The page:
That’s not what I’m doing.

    But if you’re up front with your biases it will make you a better critic I think.

    Dude, I literally AM up front with my biases. Like, they’re right up there at the top of my reviews.

    Food for thought.

    LOL.

  • Yep, obviously women and ‘special snowflakes’ are going to hate it, because they are simply unable to see the deep messages which are clear to men.

    *dies laughing*

  • But to say that you are offended at the fact that YOU think its about racism says more about you than it does the film.

    Where did I say that?

  • I’m so sick of Hollywood trying to make me feel bad for being white

    Please don’t take my side here.

  • Brigadon ᴰᵉᵖˡᵒʳᵃᵇˡᵉ✓

    Do you want to be buried or cremated?

  • Beowulf

    Violent trash.

    The Wolf, man.

  • Jim_Profit

    Who cares. People like you are killing your industry with dishonest politically driven reviews like this.

  • Jim_Profit

    It takes literally a minute to read. No effort here

  • Jim_Profit

    Interesting take on an old genre. It wasn’t a remake of an existing property. Wasn’t a superhero movie. Wasn’t Star Wars. It tried to be something different while world building a whole universe people want to see more of. It wasn’t perfect but I would give it a 6.5-7 out of 10. It’s insane how out of touch you guys are with this compared to general audiences but that isn’t a shock when you try to force politics into everything you do. Streaming movies being the dominant thing can’t come soon enough to make you guys obsolete.

  • Jim_Profit

    Why are old baby boomers so angry and volatile all the time?

  • Bluejay

    And yet you’re back, and you responded to me, and you’re littering the thread with more comments. Nice way to show you don’t care what we think.

  • Bluejay

    People like you are killing civil conversation.

  • Bluejay

    You should have stopped after the 6th sentence. Your response to the film itself is worth sharing and discussing. Your personal attacks aren’t.

  • Bluejay

    Why are you incapable of disagreeing without turning it into a personal attack?

  • People are like, “well, the critics on RT hate it, but the audience score is really high, so I guess that goes to show us regular folks know a good movie when we see one!”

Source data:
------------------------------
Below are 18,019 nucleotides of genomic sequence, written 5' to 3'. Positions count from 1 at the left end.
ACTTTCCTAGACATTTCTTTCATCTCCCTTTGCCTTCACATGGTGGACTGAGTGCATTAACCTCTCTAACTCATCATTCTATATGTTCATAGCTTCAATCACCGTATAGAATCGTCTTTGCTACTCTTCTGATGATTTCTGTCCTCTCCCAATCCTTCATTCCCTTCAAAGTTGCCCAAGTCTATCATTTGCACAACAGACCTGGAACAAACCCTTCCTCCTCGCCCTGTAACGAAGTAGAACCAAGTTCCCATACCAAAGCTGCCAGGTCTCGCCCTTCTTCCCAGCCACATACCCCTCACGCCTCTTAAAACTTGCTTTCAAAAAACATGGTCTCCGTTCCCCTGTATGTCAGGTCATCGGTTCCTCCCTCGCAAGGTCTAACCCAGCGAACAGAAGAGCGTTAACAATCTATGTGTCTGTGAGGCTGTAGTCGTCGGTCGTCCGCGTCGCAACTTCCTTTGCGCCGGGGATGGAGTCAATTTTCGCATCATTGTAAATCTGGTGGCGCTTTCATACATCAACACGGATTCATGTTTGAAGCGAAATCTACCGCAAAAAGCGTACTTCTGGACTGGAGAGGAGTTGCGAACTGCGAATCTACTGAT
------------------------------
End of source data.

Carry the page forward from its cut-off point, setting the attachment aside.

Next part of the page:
Everyone, that’s what they said about Batman V Superman.

  • Hatori Hanzo

    I liked it. Why? Because I liked it.

    I don’t think they should make a sequel, they should make it a series. They could get away from the cop thing a bit and have the story work around the shield of light verses the inferni and the pursuit of wands and such. Also, throw in a dwarf or two and give centaur a recurring speaking role. No, a talking horse? What was I thinking? And just one dwarf not two. And kill a fairy every other episode, half of them by accident.

  • bronxbee

    “some crazy cat lady…” just as a point of actual fact, maryann johanson does not own a cat. and you obviously do not own an intelligent or rational bone in your body.

  • bronxbee

    how much does NetFlix pay you?

  • bronxbee

    how do you know “so many people liked it”? just the friends that you hang with? is there a proof of audience pleasure? as maryann johanson has pointed out about a million times (slight exaggeration for effect here)… this is her critical opinion, and she doesn’t force it on anyone else…

  • bronxbee

    another one of the nameless rabble of trolls and paid spam bots heard from.

  • bronxbee

    what are you looking for???? every critic to say “what can i write about this movie that will make Zagreus happy?”

  • Oh my goodness! You’ve hit on the very problem with my industry! I shall instantly begin writing honest reviews! You’ve caught me redhanded in lies! Shame on me.

  • You think this movie isn’t overtly political and I had to “force” politics into it?

    You think streaming movies being “dominant” will make critics obsolete?

    The fantasy world you are living in is infinitely more robust than the one in the movie. Bravo!

  • I don’t know if that’s true, but perhaps you should ask an old baby boomer.

  • Exactly. The real people who don’t care about critics don’t ever bother
    with sites like RT or visiting places like FF. Someone like my brother
    has no clue FF or MaryAnn even exists.

  • YES. THIS. I get SO tired of people lumping all critics under one umbrella like they are some collective hive mind or something.
    Generally if a movie gets a lot of bad reviews from critics it’s probably because its not very good, not because critics all think with the same brain. Same response with positive reviews.
    Historically the general public IS more lenient in regards to a movies quality. A lot of mediocre and just plain bad movies get positive audience scores.
    Personally I trust a critical consensus far more than an audience one. It’s because I tend to think like one. I actually care about good stories, characters, plot points, etc.

    Critics ARE a part of the audience. Just with a closer eye on what good and bad in a movie. I like that.
    Bright looks horrid and I won’t go near it.

  • Opposite for me. The trailer is awful and no way could I go into this with a positive view. Even before all the bad reviews came out. It just looks so cliche and corny. The only way I would watch it is if it actually did get a ton of positive reviews. Then I might give it a shot.
    I’ve found a lot of great movies that I wasn’t interested in initially but watched anyway due to overwhelming critical reception. This is NEVER the case with audience scores, BTW.

  • Dude, you were doing great, writing an actual thorough review, and then completely derailed in the last few paragraphs. Like WAY derailed. *sighs*

  • Bluejay

    He self-identifies as “deplorable” in his username. That should have given you a clue that he was going to spew something eventually. :-)

  • Eddie W